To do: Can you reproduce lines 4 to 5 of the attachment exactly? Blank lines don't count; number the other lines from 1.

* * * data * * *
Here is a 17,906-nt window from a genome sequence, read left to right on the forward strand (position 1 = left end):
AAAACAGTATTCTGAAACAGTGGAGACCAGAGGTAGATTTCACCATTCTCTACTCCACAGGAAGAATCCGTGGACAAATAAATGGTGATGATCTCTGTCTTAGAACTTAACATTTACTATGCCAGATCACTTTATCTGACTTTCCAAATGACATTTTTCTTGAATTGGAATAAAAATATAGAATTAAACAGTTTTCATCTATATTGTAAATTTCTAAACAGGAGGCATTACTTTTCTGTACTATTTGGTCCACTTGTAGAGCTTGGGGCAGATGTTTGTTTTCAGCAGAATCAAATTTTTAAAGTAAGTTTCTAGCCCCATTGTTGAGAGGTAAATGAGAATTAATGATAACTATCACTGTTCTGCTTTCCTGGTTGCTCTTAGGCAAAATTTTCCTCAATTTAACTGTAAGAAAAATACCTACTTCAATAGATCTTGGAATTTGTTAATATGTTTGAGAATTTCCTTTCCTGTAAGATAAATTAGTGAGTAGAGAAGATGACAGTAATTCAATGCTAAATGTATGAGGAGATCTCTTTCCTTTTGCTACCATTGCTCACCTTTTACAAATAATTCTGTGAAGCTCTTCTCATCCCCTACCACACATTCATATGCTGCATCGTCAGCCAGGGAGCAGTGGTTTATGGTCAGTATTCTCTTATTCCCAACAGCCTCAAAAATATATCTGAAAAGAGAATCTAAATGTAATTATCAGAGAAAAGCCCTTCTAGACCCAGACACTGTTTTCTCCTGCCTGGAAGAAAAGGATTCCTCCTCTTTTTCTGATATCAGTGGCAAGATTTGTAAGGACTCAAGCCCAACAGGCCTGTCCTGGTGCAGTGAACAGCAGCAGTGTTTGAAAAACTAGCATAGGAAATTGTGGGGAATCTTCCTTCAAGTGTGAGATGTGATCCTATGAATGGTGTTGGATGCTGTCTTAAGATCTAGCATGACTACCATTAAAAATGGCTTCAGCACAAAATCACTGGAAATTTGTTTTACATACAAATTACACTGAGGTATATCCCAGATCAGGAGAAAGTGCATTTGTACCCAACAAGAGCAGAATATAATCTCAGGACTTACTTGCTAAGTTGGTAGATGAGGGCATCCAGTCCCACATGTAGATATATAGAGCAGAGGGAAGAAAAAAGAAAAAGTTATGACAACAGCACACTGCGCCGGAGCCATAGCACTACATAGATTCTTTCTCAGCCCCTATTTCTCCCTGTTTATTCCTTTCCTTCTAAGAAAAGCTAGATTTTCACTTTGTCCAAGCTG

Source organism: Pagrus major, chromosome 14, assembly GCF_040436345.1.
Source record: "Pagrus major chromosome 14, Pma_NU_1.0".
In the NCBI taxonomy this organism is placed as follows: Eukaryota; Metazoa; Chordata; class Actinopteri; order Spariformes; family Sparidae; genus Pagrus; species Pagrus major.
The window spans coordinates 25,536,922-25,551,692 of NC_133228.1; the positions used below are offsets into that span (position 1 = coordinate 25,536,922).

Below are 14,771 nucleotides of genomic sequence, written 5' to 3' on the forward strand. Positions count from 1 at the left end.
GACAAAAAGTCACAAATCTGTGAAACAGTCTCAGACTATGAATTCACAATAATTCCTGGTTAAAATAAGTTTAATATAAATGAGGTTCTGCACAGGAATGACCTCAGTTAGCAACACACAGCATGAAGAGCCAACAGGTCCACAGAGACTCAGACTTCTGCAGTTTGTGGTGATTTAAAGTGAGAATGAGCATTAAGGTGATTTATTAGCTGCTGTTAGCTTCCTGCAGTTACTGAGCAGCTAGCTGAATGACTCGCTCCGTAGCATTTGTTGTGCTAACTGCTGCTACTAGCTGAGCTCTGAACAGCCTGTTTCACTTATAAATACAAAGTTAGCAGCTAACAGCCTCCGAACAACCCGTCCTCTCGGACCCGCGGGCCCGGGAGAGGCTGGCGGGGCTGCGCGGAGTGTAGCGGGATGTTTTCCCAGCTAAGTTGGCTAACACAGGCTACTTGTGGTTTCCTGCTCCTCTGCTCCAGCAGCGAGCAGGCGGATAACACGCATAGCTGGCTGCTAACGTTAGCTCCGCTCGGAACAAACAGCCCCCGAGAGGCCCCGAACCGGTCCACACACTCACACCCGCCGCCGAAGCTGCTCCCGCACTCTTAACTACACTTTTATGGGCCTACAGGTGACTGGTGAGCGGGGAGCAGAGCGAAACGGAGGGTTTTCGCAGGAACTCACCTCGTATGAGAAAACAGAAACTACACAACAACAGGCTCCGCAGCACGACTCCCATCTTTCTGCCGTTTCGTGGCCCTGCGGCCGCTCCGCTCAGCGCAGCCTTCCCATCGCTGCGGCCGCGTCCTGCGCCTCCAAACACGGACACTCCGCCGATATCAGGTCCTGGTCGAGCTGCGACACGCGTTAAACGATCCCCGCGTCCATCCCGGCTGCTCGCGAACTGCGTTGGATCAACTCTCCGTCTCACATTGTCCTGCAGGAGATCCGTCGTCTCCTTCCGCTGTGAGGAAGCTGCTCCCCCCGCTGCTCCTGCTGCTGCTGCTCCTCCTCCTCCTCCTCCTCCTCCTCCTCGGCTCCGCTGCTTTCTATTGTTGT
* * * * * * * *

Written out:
Source record: "Pagrus major chromosome 14, Pma_NU_1.0".
In the NCBI taxonomy this organism is placed as follows: Eukaryota; Metazoa; Chordata; class Actinopteri; order Spariformes; family Sparidae; genus Pagrus; species Pagrus major.